Aussie film identity theft 'a mistake'

Australian historian Charles Bean would not have been deliberately misleading over the identity of Anzac soldiers in rare film of action in the trenches at Gallipoli, says Australian War Memorial historian Ashley Ekins.

Research has revealed that soldiers previously identified by Bean as Australians were in fact New Zealanders and Irishmen.

New Zealand military historian Chris Pugsley, a lecturer at Britain's Sandhurst Military Academy, said the discovery highlighted New Zealanders' contributions to the dangerous frontline campaign and restored their rightful place in the Anzac story.

"It forces us to totally re-evaluate what we're looking at in this one very important historic film," Dr Pugsley said.

The film was shot by British war correspondent Ellis Ashmead-Bartlett in 1915 and edited by Bean in 1919.

Bean's film was thought to be the only one to survive until new material was discovered in a compilation film also held by Australian War Memorial.

A comparison of the two films revealed extended sequences and scenes not included in Bean's edit.

Dr Pugsley said the wrong identification of the soldiers in Bean's edit of the film had been deliberate.

He said it was driven by the need to show an Australian narrative.

"Gallipoli had become the iconic centrepiece of the Australian achievements in the First World War, and so he looked at all these images and assessed how he could tell the Australian story with them," he said.

"He didn't want to clutter up his story line by referring to New Zealanders in the frontline because really, when you look at it, there's far more footage of New Zealanders in the frontline than there is of Australians. That would blur the story too much, so they became Australian."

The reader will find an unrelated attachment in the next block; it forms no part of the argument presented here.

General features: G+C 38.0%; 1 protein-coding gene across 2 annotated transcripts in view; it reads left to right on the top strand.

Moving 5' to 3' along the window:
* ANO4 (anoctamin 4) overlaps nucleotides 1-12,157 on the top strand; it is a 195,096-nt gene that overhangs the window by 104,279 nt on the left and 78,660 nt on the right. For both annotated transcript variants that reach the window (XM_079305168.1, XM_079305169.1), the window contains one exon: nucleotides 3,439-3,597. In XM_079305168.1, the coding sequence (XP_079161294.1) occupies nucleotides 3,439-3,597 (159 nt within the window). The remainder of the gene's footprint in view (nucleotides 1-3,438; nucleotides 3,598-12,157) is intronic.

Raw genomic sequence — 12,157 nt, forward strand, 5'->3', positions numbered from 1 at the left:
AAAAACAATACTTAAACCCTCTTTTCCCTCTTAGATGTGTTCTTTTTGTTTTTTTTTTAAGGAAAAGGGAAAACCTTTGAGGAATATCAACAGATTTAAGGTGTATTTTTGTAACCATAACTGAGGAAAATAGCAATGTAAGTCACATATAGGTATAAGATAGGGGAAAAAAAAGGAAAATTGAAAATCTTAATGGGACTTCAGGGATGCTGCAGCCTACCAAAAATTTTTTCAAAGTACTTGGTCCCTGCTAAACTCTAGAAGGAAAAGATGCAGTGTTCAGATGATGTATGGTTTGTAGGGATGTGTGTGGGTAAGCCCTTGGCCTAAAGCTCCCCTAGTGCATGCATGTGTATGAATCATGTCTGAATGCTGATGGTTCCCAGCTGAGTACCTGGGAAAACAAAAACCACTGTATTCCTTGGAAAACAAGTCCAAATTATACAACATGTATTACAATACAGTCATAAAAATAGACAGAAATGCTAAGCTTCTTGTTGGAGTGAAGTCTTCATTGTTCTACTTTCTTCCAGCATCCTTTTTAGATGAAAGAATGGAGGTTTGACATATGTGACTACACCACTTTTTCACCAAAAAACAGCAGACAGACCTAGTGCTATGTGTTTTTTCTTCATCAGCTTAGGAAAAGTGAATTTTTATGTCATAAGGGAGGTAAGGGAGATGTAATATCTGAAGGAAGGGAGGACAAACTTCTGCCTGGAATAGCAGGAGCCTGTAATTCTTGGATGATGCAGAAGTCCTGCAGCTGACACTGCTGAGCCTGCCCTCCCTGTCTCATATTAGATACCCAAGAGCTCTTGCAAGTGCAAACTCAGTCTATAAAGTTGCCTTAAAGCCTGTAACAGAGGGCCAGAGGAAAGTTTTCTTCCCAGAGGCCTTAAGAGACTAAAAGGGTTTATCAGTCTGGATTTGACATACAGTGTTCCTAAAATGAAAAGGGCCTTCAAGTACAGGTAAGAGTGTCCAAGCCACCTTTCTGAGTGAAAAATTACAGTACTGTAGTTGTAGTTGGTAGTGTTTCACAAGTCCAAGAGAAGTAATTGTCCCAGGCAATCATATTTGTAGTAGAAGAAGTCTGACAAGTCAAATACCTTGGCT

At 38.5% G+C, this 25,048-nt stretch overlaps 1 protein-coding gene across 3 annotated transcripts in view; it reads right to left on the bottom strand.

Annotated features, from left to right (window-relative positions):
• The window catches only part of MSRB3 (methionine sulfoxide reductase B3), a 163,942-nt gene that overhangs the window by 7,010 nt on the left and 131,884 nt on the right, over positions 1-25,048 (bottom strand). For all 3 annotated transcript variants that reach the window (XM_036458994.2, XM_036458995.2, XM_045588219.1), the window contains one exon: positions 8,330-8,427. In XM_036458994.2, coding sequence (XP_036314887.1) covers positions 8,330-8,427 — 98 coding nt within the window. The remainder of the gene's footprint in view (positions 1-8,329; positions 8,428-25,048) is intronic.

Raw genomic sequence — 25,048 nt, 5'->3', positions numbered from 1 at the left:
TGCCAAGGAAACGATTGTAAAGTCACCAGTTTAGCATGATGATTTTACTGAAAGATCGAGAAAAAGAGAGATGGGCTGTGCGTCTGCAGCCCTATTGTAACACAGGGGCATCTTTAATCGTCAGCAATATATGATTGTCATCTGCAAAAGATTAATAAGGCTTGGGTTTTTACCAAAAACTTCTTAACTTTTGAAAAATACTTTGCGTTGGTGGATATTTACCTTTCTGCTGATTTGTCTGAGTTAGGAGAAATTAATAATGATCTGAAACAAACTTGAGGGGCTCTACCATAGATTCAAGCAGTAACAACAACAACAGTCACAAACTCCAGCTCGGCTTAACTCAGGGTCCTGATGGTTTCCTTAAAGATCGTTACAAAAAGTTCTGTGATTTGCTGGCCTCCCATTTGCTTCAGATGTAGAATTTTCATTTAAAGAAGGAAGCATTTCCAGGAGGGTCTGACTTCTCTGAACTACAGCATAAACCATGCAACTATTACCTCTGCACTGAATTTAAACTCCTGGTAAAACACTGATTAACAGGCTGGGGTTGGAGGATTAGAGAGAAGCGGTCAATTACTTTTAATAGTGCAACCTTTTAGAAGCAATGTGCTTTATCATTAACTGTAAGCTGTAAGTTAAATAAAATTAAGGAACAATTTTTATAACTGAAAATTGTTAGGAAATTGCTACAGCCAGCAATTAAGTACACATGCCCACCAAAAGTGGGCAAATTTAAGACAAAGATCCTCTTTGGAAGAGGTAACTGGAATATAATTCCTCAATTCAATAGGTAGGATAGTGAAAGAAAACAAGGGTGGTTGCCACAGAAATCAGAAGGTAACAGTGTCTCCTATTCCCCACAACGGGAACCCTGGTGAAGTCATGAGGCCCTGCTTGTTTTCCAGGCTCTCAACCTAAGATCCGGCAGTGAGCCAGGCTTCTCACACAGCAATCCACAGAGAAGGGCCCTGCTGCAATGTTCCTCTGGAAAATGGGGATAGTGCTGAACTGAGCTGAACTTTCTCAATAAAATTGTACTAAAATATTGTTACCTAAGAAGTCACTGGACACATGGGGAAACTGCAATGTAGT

Bean addressed the lack of action shots featuring Australian soldiers by using the footage of the Irish soldiers at Suvla Bay, Dr Pugsley said.

But Ekins has defended Bean, calling him "a stickler for painstaking accuracy" who "went for the dull, unvarnished truth, always".

The soldiers shown at Quinn's Post were New Zealanders, but Bean was not trying to mislead audiences who would have known from the uniforms they were wearing that they were not Australians, he told the Melbourne Age newspaper.

"He was trying to give a narrative to an Australian audience and to keep it simple because people had to read these titles in a silent movie cinema."

On the possibility that another scene showed Irish and not Australian troops, Ekins said he was unsure if Bean was wrong.

"If it is true, it hasn't aroused a ripple before, and it was probably because Bean was mistaken."

Dr Pugsley plans to publish a paper on his research this year.


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